Hezbollah leader Hassan Nasrallah on Saturday accused foreign “cyber armies” of waging a campaign to sway Lebanese public opinion against the Iran-backed Shi’ite terror group.
“There are countries that use cyber armies maliciously and try forcing public opinion on other countries. They pay tens of millions of dollars to the media to disseminate lies about Hezbollah,” said Nasrallah.
“The media campaign currently confronting the resistance is unprecedented. They implement a policy of attack via articles and media outlets, all originating from one government in one dark room,” he said, adding, “For example, we see the same news on channels such as Al-Arabiya, Al-Hadath, Sky News and several others.”
The Hezbollah chief also warned Israel that he would retaliate for last Wednesday’s border skirmish, in which Israel Defense Forces aircraft struck Hezbollah targets in Lebanon after Israeli troops came under fire from inside Lebanon.
“The decision to respond is still valid; the response will be serious and calculated,” he said.
The United Nations Security Council, meanwhile, unanimously approved a resolution Friday cutting its peacekeeping force in southern Lebanon and expanding its mandate to address U.S. and Israeli concerns about Hezbollah activities along the border.
The French-drafted resolution reduced the troop ceiling for the force, known as UNIFIL, from 15,000 to 13,000 under US pressure. It also calls on the Lebanese government to facilitate “prompt and full access” to sites requested by U.N. peacekeepers for investigation, including tunnels crossing the U.N.-drawn Blue Line between Lebanon and Israel. The resolution also urges freedom of movement and unimpeded access for peacekeepers to all parts of the Blue Line, and condemns “in the strongest terms” all attempts to restrict U.N. troop movements and attacks on mission personnel.
In 2019, Israel destroyed a series of attack tunnels dug under the border by Hezbollah.
The resolution gives the United States a symbolic victory, but it will almost certainly also be welcomed by many countries that view UNIFIL as critical to maintaining peace in the volatile region and strongly support its current mandate, which is largely maintained for another year.
“Today we halt a long period of Council complacency on UNIFIL and the growing and destabilizing influence of Iran and its client, the terrorist organization Hezbollah,” U.S. Ambassador Kelly Craft said in a statement after the vote. “The Trump Administration is deeply concerned these last years about UNIFIL’s overall inability to contain the Hezbollah menace. We are not going to allow this to stand,” she said, adding, “The Council must join us in confronting this.”
Kraft also urged Lebanon’s government to redouble efforts to ensure that UNIFIL can discharge its mandate.
“If, however, today’s action does not trigger necessary improvements, including improved access for UNIFIL and steps to diminish the vast and growing Hezbollah arsenal of weapons, council members must be prepared to take further action when the mandate comes up for renewal next year,” she said.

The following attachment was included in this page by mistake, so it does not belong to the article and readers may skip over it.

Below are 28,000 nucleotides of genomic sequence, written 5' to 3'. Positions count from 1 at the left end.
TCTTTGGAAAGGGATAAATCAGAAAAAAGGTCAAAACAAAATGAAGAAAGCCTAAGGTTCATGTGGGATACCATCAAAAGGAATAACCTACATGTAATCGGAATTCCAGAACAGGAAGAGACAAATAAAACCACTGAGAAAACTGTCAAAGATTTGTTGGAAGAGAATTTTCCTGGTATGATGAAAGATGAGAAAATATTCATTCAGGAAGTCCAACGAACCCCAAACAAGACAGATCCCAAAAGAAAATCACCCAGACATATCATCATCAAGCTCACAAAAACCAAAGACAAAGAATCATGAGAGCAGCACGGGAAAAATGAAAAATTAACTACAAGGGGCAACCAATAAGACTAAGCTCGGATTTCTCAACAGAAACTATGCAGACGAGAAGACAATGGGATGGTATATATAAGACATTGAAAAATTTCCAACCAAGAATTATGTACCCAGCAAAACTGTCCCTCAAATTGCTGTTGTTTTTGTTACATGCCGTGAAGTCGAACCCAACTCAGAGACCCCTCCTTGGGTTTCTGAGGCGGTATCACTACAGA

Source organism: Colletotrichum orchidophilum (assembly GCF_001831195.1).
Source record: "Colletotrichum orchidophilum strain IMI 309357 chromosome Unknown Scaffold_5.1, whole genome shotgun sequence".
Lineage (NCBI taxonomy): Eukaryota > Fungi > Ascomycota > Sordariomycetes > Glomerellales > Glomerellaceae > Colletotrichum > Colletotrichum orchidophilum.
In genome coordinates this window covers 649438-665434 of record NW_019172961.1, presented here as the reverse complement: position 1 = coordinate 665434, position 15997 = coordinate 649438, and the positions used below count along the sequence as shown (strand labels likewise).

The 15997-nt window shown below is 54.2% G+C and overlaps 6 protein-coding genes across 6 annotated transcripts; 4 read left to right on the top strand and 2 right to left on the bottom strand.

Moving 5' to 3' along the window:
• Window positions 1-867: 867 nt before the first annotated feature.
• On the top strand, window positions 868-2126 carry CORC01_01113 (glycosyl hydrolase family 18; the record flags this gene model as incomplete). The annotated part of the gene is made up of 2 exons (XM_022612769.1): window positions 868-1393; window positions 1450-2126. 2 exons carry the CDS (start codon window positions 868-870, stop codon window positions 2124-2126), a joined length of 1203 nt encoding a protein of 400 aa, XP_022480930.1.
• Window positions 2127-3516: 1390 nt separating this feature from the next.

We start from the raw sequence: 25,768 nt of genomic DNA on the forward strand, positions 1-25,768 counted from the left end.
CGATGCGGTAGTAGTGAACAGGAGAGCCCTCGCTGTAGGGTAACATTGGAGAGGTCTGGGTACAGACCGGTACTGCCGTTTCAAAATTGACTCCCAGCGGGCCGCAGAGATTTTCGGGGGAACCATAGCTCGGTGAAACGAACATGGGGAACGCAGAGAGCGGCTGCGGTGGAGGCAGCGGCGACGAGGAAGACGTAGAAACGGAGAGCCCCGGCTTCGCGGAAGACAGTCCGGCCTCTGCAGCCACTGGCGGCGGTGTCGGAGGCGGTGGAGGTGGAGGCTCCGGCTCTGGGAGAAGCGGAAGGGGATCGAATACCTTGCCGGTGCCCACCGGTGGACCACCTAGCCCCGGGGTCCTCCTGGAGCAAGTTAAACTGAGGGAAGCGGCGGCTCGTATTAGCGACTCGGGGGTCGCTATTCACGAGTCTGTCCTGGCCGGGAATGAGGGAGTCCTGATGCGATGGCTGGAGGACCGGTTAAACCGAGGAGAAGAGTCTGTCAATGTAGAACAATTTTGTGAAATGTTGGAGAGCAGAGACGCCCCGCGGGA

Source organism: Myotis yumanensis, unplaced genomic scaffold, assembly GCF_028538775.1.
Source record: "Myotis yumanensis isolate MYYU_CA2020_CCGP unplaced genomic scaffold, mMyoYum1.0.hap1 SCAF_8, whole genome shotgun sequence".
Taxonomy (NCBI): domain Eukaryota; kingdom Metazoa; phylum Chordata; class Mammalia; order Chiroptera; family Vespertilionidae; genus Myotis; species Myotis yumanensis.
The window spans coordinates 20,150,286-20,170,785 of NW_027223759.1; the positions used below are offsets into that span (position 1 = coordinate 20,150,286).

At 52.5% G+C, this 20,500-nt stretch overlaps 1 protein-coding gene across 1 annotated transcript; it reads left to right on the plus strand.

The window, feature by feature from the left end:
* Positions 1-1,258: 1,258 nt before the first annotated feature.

Israel’s U.N. Ambassador Gilad Erdan went further, calling the resolution “a last warning” for Lebanon’s government and declaring that it “will be held responsible and will bear full responsibility for any escalation of tensions or the grave consequences of such actions” if Hezbollah continues turning southern Lebanon “into a base for its terrorist activity under UNIFIL’s nose.”
Erdan said Israel will respond “with force” to any terrorist attacks from Lebanese territory.
Because of the COVID-19 pandemic, the 15 members of the council voted by email. Security Council president, Indonesia’s U.N. Ambassador Dian Triansyah Djani, sent a letter to council members, obtained by AP, saying “the draft resolution received 15 votes in favor … (and) has been adopted as resolution 2539.”
U.N. Secretary-General António Guterres wrote to the council on July 29 recommending a 12-month renewal of UNIFIL’s mandate, stressing the importance of maintaining high troop strength.
While the resolution reduces the troop ceiling from 15,000 to 13,000, it will not require any cuts in the current peacekeeping force. That’s because UNIFIL’s current strength is about 10,250 troops, well below the ceiling.
Craft, the U.S. envoy, called the reduction “an important step toward right-sizing a mission that has for years been over-resourced given the limits on its freedom of movement and access.”
According to UNIFIL, it currently has about 10,250 troops, including more than 9,400 ground troops and over 850 naval personnel assigned to its Maritime Task Force. In addition, the mission has about 900 civilian staff, both international and national.
The resolution affirms the Security Council’s “strong continuing commitment to the existing UNIFIL mandate.” And it reaffirms the necessity for Lebanon’s armed forces to deploy in southern Lebanon and its territorial water “at an accelerated pace” to implement a key mandate provision.
It asks secretary-general Guterres to present the first elements of a plan to improve UNIFIL’s “efficiency and effectiveness” within 60 days.
Dean Shmuel Elmas and Shahar Klaiman contributed to this report.
This article first appeared in Israel Hayom.